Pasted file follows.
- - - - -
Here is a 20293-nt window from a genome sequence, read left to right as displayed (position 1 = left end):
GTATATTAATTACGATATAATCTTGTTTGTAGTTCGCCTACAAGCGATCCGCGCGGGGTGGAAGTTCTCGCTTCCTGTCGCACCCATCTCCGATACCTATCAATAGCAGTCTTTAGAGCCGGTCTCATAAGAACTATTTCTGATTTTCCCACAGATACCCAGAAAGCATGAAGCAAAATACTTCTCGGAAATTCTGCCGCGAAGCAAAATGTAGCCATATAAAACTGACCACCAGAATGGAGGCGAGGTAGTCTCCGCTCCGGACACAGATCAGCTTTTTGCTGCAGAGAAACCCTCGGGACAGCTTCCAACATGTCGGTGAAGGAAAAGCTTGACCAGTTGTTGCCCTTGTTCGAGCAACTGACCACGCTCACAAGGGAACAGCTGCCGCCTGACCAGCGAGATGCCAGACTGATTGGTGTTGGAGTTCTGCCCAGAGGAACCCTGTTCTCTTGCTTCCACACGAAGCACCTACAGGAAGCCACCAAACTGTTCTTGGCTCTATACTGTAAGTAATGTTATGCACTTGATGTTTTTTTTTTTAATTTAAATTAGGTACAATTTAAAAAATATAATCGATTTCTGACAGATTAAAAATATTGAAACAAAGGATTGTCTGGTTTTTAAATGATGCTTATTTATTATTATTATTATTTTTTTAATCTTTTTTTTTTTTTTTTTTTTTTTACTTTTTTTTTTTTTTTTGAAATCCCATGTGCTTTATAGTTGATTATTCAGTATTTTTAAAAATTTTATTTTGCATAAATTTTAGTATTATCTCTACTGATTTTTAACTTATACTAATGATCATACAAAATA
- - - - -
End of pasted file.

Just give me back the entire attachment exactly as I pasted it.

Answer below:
Here is a 20293-nt window from a genome sequence, read left to right as displayed (position 1 = left end):
GTATATTAATTACGATATAATCTTGTTTGTAGTTCGCCTACAAGCGATCCGCGCGGGGTGGAAGTTCTCGCTTCCTGTCGCACCCATCTCCGATACCTATCAATAGCAGTCTTTAGAGCCGGTCTCATAAGAACTATTTCTGATTTTCCCACAGATACCCAGAAAGCATGAAGCAAAATACTTCTCGGAAATTCTGCCGCGAAGCAAAATGTAGCCATATAAAACTGACCACCAGAATGGAGGCGAGGTAGTCTCCGCTCCGGACACAGATCAGCTTTTTGCTGCAGAGAAACCCTCGGGACAGCTTCCAACATGTCGGTGAAGGAAAAGCTTGACCAGTTGTTGCCCTTGTTCGAGCAACTGACCACGCTCACAAGGGAACAGCTGCCGCCTGACCAGCGAGATGCCAGACTGATTGGTGTTGGAGTTCTGCCCAGAGGAACCCTGTTCTCTTGCTTCCACACGAAGCACCTACAGGAAGCCACCAAACTGTTCTTGGCTCTATACTGTAAGTAATGTTATGCACTTGATGTTTTTTTTTTTAATTTAAATTAGGTACAATTTAAAAAATATAATCGATTTCTGACAGATTAAAAATATTGAAACAAAGGATTGTCTGGTTTTTAAATGATGCTTATTTATTATTATTATTATTTTTTTAATCTTTTTTTTTTTTTTTTTTTTTTTACTTTTTTTTTTTTTTTTGAAATCCCATGTGCTTTATAGTTGATTATTCAGTATTTTTAAAAATTTTATTTTGCATAAATTTTAGTATTATCTCTACTGATTTTTAACTTATACTAATGATCATACAAAATA